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Rail Thesis Remains, But Challenges Persist in 2008

June 04, 2008 | About:

Mike Rubsam

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The financial press has taken note of the major advance of rail stocks, with many publications now touting the economic advantages of the railroads. Yet in the short run, railroads stand to be impacted by the same force that benefits them over other modes: high energy costs and weak housing.

Surely, moving goods by rail is more fuel efficient than by individual truck, and in some cases (such as grain and coal), railroads are the only game in town. But investors need to be realistic about how far this thesis can translate into profits in the short run.

If the price of diesel is too high, it stands to reason that America’s retail stores will be selling less merchandise. After all, the shopping centers of the country are usually a fair drive from everyone’s homes. So if there is less aggregate demand by consumers, some of the rails’ customers will certainly be ordering less products.

The weekly data from companies like BNSF Railway has been showing weak container volume for well over a year already. Although the media likes to focus on coal, corn, and chemical shipments, the railroads still move a lot of consumer goods. In fact, companies like Canadian National Railway have seen reductions in auto shipments by up to 30% in the second quarter, versus 2007. Other merchandise, such as paper and lumber, have seen pretty lousy years as well.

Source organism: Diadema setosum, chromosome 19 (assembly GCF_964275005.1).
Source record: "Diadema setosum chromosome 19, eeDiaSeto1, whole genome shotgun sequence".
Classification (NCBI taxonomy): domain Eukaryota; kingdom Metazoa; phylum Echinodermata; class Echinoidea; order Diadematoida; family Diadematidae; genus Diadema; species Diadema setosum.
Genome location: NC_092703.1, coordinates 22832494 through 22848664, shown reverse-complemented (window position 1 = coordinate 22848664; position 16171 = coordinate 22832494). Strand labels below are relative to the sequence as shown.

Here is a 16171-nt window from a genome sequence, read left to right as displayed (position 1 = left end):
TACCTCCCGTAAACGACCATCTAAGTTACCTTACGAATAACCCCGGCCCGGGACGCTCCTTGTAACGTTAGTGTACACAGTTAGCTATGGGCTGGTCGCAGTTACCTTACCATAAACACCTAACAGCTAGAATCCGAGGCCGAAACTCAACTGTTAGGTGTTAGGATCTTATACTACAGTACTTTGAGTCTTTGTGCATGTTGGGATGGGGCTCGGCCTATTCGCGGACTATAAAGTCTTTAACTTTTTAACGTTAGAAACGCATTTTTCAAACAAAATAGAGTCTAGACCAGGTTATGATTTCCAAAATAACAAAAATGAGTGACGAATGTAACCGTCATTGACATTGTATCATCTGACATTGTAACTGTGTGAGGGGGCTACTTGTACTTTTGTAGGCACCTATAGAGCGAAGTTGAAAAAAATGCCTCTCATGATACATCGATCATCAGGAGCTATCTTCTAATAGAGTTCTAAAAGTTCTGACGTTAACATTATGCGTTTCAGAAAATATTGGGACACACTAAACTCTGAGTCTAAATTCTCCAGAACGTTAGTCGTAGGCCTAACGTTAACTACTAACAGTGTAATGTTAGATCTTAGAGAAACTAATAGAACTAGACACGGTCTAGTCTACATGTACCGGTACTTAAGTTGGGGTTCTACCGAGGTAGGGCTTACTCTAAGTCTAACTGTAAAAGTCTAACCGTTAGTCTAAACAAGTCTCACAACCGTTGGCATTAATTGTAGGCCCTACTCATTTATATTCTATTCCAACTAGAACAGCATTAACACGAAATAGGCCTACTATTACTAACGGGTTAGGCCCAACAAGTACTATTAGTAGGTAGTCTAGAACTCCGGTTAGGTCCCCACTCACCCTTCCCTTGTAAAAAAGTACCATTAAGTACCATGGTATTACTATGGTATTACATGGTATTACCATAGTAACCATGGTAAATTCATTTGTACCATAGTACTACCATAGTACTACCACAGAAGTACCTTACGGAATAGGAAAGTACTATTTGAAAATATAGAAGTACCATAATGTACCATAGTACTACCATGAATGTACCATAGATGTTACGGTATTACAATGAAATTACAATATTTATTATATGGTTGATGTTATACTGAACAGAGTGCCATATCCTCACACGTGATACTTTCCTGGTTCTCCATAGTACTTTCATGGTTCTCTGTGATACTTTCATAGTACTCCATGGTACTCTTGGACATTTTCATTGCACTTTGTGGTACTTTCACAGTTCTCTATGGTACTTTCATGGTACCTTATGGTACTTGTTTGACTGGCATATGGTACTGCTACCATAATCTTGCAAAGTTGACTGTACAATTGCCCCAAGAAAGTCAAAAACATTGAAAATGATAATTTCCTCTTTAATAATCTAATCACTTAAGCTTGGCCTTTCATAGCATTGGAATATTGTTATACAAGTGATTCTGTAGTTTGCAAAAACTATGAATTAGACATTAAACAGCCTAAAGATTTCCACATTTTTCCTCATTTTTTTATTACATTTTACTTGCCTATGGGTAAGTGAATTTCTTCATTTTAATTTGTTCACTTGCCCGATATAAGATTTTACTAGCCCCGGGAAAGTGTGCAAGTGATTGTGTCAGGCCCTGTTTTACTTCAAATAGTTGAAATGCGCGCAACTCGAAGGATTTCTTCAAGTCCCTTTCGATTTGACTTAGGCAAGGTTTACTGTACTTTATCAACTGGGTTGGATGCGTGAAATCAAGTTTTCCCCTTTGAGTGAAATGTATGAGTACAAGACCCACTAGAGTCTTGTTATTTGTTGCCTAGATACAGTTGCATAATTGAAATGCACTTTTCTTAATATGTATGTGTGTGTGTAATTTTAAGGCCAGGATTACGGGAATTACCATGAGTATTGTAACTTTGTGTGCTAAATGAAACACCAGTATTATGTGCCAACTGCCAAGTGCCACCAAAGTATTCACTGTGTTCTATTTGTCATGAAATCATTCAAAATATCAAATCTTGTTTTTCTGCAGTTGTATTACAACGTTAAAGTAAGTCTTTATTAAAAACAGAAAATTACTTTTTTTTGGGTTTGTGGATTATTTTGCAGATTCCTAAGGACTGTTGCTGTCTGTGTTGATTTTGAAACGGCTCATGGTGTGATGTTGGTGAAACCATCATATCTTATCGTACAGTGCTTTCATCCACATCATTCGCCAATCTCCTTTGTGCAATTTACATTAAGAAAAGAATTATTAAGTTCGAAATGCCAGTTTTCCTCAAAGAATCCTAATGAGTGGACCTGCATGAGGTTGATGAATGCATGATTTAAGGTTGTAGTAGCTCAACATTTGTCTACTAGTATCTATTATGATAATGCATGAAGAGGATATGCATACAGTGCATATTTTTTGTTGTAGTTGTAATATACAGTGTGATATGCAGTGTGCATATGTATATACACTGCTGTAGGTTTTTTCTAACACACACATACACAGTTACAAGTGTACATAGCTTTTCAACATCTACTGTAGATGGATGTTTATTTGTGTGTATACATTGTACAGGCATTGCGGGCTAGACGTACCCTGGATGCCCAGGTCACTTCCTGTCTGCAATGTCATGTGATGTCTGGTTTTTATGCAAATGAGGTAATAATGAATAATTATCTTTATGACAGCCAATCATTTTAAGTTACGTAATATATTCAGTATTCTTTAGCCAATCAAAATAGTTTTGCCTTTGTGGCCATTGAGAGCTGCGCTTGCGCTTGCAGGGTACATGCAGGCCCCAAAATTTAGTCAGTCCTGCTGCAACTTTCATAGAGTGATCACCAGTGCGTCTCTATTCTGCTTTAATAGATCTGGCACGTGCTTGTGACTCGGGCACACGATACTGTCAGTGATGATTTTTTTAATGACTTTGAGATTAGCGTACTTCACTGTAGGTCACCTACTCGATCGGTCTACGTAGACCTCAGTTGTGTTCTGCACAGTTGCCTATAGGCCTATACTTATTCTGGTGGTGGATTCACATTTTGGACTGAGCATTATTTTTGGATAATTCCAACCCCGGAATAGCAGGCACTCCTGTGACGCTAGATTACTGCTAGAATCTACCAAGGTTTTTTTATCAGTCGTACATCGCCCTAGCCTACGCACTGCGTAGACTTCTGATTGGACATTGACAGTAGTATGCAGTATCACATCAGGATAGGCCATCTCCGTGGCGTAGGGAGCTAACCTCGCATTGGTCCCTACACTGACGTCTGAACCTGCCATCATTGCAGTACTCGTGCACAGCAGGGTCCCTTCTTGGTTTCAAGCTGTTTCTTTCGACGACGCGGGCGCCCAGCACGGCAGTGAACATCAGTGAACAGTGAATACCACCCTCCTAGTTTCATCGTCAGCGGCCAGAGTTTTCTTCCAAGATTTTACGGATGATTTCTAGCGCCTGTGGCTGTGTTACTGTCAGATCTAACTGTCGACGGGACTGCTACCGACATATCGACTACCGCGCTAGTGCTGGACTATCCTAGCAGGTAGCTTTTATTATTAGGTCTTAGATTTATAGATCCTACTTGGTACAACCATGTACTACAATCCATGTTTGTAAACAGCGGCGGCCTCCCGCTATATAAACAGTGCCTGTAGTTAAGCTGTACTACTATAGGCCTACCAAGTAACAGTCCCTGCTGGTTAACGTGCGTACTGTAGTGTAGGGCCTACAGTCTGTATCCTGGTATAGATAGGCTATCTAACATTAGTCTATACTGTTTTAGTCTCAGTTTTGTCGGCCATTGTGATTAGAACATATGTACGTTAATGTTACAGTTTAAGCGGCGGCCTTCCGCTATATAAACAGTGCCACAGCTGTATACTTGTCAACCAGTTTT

And we can’t overlook the pathetic housing market, which impacts shipments of a host of building materials. After a horrible 2007, BNSF is reporting lumber shipments on the railway down another 30% in 2008. It goes to show how absolutely terrible the construction market is. Don’t believe otherwise, if you believe the rail data!

Maybe the market is just forward looking and is anticipating a rebound of volumes in 2009, but some of these economically sensitive areas just aren’t having good volume trends at the moment. The good news is that the railroads have been posting good earnings despite weak volumes in many areas. For shareholders, this is clearly the most important metric.

At the risk of sounding gloomy, I think the North American railroads will enjoy success for the next several decades, but investors should not get too accustomed to 40-50% moves every year. These types of price advances are simply not sustainable in light of weak volume trends across many business lines. It is ironic that rising energy prices are helping to test the thesis that rising energy prices are good for rails. As with most things, that thesis has some grey area and room for debate.


Mike Rubsam is President of Liberty Steward Capital, LLC (http://www.libertystewardcapital.com), and is long shares of BNI.

About the author:

Mike Rubsam
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